The new royal family

You certainly do not need Birth Story to fill you in on the birth on Monday of Prince George Alexander Louis, heir to the British throne.

New royal familyThe 8 pound 6 ounce Prince of Cambridge was born on July 22, 2013. For our purposes, it's interesting that his dad was present at the birth. It is not ground-breaking, though, as Prince Charles was the first to break with tradition and attend William's birth in 1982.

Charles' dad, Prince Philip, played squash in another part of Buckingham Palace during Charles' birth, but men did not typically attend their children's birth at the time.

When William married Kate Middleton three years ago, I wrote extensively about past British royal births of the 20th century, which you can see in my archives from late April of 2011.

The births of British royalty have historically twined together with the latest birthing practices, and so, for the purposes of Birth Story, they are important. Let's reconvene here later in the summer and look at begin to look at some of those junctures.

Photo from today.com

Pregnancy book births a movie

The recently released movie What To Expect When You're Expecting has plenty of stars (Cameron Diaz, Jennifer Lopez, Chace Crawford, Elizabeth Banks) and a storyline chockablock with pregnancy and, eventually, birth.

Critics hated it but viewers gave it a somewhat warmer reception.

What to expect movie 2

Elizabeth Banks and Brooklyn Decker in What To Expect: The Movie

The mere fact a movie called What to Expect...  got made reflects the strength of the brand of the 28-year-old self-help book that inspired it, What to Expect When You're Expecting.

And it is an awesome brand. WTE is in its fourth edition, with more than 15 million books in print.

The author of What to Expect When You're Expecting, Heidi Murkoff, wrote the first edition of the book with her late mother, Arlene Eisenberg, and her sister Sandee Hathaway, who is no longer involved with the series. Sharon Mazel co-authored the fourth edition.

The WTE franchise also includes books on babies and toddlers, plus a baby-sitter's handbook.

The WTE website now has a page about the movie, including the stars' thoughts about the book. It has all come full circle, which gets to be a little dizzying, if you ask me.

Dads enter the American childbirth picture

American fathers began making their way into the childbirth picture in the 1950s, according to Make Room for Daddy: The Journey from Waiting Room to Birthing Room, historian Judith Walzer Leavitt's 2009 book. Birth had migrated from home to hospital by that time.Make Room for Daddy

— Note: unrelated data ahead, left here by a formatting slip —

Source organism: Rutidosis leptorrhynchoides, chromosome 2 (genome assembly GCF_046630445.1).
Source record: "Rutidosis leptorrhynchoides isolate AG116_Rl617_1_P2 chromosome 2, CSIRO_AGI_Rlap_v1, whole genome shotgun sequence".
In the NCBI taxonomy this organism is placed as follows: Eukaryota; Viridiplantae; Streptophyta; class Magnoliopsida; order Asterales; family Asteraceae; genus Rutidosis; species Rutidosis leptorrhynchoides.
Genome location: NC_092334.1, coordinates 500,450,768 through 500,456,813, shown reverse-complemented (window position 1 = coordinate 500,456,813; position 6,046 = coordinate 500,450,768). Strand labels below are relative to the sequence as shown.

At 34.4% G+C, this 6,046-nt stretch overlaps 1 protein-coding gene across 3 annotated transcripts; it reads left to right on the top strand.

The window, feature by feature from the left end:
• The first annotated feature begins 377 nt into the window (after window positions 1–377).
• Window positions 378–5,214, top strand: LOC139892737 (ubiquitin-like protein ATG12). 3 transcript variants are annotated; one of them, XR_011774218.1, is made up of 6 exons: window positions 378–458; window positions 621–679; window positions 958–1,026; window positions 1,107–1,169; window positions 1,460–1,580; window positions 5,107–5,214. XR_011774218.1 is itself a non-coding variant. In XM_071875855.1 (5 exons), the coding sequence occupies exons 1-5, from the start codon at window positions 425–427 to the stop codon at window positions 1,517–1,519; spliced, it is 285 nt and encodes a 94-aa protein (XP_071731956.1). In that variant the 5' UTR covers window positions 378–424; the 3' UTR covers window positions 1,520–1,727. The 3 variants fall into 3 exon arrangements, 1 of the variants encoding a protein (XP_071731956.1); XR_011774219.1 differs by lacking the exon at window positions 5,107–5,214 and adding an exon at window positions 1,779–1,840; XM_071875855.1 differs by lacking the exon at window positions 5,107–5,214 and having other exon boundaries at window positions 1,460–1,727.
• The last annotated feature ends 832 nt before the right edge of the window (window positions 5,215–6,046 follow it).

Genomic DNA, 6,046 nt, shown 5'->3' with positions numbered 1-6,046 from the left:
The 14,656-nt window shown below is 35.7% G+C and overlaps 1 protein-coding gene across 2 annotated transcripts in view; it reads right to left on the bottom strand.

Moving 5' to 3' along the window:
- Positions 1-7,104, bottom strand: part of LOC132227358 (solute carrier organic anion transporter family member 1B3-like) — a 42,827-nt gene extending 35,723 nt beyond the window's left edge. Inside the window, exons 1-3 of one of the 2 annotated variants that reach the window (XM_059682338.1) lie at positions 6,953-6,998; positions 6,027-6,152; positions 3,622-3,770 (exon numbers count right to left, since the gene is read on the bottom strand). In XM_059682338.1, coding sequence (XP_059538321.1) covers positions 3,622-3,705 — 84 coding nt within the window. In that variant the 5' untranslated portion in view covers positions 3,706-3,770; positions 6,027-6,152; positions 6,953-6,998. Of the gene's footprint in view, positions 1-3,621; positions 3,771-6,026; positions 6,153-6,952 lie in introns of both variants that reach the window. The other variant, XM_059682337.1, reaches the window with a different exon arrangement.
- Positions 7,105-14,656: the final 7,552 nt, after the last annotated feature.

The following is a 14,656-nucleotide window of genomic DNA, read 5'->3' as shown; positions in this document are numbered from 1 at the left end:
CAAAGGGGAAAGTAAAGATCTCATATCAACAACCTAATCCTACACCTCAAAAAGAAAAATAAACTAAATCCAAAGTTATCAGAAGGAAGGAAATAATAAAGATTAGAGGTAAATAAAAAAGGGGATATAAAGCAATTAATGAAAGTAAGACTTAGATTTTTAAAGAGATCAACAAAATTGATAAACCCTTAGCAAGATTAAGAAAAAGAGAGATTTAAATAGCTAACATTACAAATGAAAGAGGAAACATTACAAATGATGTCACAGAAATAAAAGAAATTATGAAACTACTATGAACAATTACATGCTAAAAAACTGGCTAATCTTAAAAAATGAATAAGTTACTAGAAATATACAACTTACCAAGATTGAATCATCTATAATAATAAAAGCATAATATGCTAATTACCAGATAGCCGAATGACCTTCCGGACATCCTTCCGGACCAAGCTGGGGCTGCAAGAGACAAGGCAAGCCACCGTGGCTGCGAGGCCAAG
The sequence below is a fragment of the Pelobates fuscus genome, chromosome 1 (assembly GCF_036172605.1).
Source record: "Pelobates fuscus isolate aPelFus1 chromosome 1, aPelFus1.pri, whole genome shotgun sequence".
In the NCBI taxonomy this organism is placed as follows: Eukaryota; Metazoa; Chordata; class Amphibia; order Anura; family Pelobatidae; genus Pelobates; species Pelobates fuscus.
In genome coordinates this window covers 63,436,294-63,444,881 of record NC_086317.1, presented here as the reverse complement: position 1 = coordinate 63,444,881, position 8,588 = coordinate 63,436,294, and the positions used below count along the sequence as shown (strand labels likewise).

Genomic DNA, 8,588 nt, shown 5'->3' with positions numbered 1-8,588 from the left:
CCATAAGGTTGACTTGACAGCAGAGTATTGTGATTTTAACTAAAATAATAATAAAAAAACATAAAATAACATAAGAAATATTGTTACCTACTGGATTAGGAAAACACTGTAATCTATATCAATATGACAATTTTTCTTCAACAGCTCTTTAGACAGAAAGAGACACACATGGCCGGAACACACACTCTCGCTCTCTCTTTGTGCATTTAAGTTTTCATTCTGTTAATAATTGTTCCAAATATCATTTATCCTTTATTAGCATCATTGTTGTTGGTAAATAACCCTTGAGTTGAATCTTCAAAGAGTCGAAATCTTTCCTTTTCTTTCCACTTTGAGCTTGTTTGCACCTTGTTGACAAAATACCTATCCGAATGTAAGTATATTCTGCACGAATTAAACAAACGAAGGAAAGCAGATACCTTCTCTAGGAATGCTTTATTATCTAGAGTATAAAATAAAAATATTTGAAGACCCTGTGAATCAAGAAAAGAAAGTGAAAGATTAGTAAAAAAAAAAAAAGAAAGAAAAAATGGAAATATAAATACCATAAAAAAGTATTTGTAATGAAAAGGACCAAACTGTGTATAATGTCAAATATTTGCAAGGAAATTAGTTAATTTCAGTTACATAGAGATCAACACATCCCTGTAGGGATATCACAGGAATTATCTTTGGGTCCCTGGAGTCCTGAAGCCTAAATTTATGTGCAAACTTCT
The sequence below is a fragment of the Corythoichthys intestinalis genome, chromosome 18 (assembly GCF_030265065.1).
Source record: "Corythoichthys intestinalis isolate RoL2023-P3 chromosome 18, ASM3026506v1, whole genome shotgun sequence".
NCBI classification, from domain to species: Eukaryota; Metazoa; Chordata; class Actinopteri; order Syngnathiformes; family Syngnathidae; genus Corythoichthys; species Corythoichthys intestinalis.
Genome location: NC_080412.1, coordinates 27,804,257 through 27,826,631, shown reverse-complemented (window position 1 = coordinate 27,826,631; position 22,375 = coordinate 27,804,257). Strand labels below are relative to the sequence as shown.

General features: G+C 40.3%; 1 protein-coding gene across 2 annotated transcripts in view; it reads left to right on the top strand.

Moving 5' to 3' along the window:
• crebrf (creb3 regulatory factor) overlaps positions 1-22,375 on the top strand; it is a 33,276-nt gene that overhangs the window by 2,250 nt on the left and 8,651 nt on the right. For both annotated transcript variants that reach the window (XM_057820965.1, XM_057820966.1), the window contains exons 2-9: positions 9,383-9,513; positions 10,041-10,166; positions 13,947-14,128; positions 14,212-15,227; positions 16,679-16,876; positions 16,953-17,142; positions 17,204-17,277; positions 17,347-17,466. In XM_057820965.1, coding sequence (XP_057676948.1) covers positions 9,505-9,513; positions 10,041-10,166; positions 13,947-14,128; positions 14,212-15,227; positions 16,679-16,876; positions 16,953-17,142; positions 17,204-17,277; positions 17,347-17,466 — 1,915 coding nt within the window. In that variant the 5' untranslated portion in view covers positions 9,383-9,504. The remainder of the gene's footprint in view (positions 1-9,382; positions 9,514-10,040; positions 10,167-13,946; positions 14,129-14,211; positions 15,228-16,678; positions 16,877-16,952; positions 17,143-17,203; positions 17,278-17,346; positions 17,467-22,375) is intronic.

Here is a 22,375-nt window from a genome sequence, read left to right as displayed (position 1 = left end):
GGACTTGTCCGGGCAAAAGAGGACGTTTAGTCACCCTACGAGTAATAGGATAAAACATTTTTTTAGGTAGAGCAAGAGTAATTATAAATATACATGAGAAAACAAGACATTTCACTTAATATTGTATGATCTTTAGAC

Two developments helped bring dad into the birth process, Leavitt writes — the growing influence in this country of British obstetrician Grantly Dick-Read's 1933 book Childbirth Without Fear and the "natural birth" movement it helped launch; and the development of regional anesthesia for childbirth.

Dick-Read's book inspired couples to begin exploring ways to experience childbirth together. The introduction of regional anesthesia meant that women were conscious during birth, but often alone for long periods during labor.

Women asked for their husbands to be allowed to attend their births, and doctors and hospital officials eventually realized that the fathers' presence could make birth safer and more satisfying for mothers.

The phenomenon of fathers attending their children's birth was not just new, it was news. For the June 13, 1955 issue of Life magazine, photographer Burton Glinn snapped reporter John Stouffer gaping in amazement at the birth of his son at Virginia Mason Hospital in Seattle.

The doctor who delivered President Obama

The family of David A. Sinclair MD, the late Honolulu obstetrician who delivered Barack Obama on August 4, 1961, were surprised and honored to learn of his role when the President recently released his long-form birth certificate.

David Sinclair MD
David Sinclair MD

Dr. Sinclair was a freshly minted young doctor in 1961. Born in Portland, Ore., Dr. Sinclair had moved to Hawaii with his family as a child. He served as a fighter pilot in World War II, settling back down in Hawaii after the war. There, he attended college at the University of Hawaii, where he met his wife, Ivalee.

Dr. Sinclair received his medical training, including his residency in obstetrics and gynecology, at the University of California at San Francisco. He returned to Hawaii in 1960.

He delivered babies all over Hawaii, but his practice was centered at a hospital now known as Kapi'olani Medical Center for Women & Children in Honolulu, where President Obama was born, according to news accounts.

Dr. Sinclair died in 2003 at the age of 81.

"I'm just honored and proud of my father," said Karl Sinclair, one of Dr. Sinclair's six children.

"I think it's great," said Dr. Brian Sinclair, another son. "Hawaii was a very small place back then so I guess I'm not surprised."

Prince William, polishing his media skills

This old video of a photo opportunity featuring the 18-month-old Prince William of Great Britain, who was married today with a reported two billion people watching, gives an idea of what his life has been like from the beginning.